After providing access points and finding the right balance of natural growth, I started what proved to be the most productive step: food plots. With the help of a friend, we took soil samples to send off for composition results. This analysis provided insight in to what plants would grow in the current soil and what supplements we would need to add to improve the pH and composition. Luckily, the soil came back with a great pH level and not completely depleted of nutrients. With the pond being the down hill from all of the food plots, I was apprehensive to spread any fertilizer or nutrients if the soil didn’t absolutely require it. We have several fish species that I am working on growing in the pond and the last thing I wanted was for the fertilizer runoff from my food plots to produce a booming algae population in the pond and deplete the oxygen supply. So we went ahead and planted the first year of food plots sans supplemental nutrients. Once again, this was a total experiment, and I wanted as much plot diversity as possible.
We tried to vary the food plot mixes to see what produced the best results and used clover as a filler for the plots that we didn’t have anything specific picked out for. The clover puts nitrogen back in the soil, while also providing a great annual food plot. For the rest of the plots, we planted specific mixes of chicory, turnips, radishes, winter rape, winter rye, winter peas, oats, and kale. Our end goal was to provide a condensed location around the pond water source that would provide a year-round food source for deer. As the food plots took off, the food source not only support deer, but also doves, ducks, turkeys, squirrels, and rabbits with an occasional roaming bear.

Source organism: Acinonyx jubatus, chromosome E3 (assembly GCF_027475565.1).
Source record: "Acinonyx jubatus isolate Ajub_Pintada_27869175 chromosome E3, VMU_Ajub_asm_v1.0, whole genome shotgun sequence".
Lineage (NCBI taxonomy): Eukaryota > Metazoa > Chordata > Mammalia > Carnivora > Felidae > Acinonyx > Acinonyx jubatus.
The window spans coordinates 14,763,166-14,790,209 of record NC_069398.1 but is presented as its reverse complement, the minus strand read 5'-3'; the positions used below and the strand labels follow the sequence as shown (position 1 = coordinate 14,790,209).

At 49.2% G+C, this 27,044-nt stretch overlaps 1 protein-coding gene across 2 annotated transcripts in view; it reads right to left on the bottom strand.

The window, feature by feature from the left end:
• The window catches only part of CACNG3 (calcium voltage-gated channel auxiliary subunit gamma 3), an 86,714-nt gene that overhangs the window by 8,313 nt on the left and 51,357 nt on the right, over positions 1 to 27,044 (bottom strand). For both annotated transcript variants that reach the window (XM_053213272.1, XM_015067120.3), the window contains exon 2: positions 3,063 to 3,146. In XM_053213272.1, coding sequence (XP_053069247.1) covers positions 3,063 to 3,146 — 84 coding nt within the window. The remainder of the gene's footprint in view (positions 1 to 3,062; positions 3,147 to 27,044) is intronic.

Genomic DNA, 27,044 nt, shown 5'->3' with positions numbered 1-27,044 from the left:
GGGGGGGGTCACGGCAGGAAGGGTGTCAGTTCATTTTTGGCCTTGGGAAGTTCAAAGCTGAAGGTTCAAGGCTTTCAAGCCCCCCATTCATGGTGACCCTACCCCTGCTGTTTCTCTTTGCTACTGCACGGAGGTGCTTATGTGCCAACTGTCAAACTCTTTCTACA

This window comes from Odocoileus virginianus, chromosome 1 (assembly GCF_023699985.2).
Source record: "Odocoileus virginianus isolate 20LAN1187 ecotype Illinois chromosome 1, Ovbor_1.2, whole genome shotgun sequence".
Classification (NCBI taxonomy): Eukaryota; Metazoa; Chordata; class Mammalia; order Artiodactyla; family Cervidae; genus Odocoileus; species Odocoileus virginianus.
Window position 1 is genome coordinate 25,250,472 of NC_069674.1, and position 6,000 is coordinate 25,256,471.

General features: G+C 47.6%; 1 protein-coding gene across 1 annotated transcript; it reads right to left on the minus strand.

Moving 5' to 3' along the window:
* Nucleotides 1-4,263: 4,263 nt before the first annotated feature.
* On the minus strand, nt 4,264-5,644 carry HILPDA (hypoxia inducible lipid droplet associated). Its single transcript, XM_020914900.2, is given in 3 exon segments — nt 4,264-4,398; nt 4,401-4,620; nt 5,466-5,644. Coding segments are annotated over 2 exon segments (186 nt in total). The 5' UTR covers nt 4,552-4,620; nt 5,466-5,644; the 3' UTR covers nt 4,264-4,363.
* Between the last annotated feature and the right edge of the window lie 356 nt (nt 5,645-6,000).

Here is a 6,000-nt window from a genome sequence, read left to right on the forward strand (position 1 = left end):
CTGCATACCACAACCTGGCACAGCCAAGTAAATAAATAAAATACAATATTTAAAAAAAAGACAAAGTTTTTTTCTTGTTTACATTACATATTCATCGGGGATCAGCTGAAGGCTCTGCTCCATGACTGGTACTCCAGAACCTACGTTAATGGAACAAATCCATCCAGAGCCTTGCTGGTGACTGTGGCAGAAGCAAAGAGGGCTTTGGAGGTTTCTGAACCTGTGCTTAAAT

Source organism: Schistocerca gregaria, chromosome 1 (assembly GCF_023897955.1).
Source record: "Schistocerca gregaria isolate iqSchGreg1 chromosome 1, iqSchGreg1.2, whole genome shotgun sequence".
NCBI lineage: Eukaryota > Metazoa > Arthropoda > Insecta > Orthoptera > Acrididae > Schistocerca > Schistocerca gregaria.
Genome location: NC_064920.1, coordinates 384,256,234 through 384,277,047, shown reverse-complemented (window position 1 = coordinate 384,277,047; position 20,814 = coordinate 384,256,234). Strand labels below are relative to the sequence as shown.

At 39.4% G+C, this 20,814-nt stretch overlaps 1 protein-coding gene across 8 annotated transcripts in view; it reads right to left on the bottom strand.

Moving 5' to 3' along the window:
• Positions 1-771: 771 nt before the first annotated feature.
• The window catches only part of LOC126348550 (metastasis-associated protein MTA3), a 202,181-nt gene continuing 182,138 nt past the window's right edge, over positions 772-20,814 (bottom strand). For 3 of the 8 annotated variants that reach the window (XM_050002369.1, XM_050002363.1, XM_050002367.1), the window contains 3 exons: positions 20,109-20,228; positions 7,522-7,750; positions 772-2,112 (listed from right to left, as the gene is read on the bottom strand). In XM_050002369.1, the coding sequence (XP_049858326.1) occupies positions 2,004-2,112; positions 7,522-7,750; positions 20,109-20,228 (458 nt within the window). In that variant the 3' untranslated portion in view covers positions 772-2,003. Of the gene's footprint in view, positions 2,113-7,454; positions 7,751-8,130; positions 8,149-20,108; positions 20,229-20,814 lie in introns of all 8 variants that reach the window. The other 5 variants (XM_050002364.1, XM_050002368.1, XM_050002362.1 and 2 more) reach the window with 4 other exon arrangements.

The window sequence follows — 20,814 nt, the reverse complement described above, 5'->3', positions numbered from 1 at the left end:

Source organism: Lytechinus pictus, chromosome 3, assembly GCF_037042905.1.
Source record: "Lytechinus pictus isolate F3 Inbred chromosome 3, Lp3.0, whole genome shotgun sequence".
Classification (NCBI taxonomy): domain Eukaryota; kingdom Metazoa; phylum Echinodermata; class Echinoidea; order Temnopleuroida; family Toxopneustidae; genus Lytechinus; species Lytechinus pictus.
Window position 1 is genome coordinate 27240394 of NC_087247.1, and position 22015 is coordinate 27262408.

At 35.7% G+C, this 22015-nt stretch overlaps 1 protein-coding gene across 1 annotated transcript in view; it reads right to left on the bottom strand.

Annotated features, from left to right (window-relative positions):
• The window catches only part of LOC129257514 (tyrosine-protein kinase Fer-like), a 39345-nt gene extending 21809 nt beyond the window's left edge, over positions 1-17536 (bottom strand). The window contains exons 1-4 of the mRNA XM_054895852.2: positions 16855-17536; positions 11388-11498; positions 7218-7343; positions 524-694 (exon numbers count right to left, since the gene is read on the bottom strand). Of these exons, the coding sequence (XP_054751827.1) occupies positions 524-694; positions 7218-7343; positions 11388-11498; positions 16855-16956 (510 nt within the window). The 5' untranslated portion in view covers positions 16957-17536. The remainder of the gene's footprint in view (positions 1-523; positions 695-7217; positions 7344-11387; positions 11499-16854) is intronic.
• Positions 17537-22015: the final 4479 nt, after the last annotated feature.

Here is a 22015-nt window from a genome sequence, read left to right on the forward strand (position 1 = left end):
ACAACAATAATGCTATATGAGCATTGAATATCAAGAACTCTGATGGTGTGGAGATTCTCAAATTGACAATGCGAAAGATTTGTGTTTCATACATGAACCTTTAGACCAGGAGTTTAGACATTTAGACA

With my last step, I looked at stand/blind location. I did not want to overload the property with stand locations for obvious reasons, so I decided that I would keep my initial blind and also put in one bow season stand. The wind on the property consistently blows in the same direction, so I looked for spots that wouldn’t require me to walk through the travel corridors to access the stand and would remain down wind from the kill zone. In my case, I have a blind set up on a high spot that overlooks all the plots and access points into my property. This spot is perfect with the prevailing wind we have and is easy to enter and exit without spooking deer or crossing any of their trails.
With all the changes that I made to the pasture complete, the final piece was the most challenging; patience. I wanted to get the “right” deer on my own property. I invested so much time and effort into the process, and I knew it wouldn’t come overnight. At times patience proved difficult, as most hunters know. My neighbor even killed my “target buck” two years in a row. I took meticulous notes in a field notebook on every deer I saw to begin patterning them. I paired these field notes to my trail camera pictures and actually had several missed opportunities on great bucks when I was not in the blind. All of the notes and the spread sheet I made did not give me a real cutting edge advantage, but I have enjoyed the practice and continue it today.
Before we get to the final story of “The Deer,” I'd like to clarify who I am talking about in the previous parts of this story when I say “We”. The “We” in this journey have been of the
utmost importance. This project could not have been done alone. With the help and support of my wife, Robin, who puts up with my hunting obsession and my incredible friends; Trevor, Tim, Spencer amongst others, this project became a reality. I would not recommend undertaking land management as a solo project. It can be frustrating, expensive, and full of mistakes, all of which are better when shared with cold beer and friends.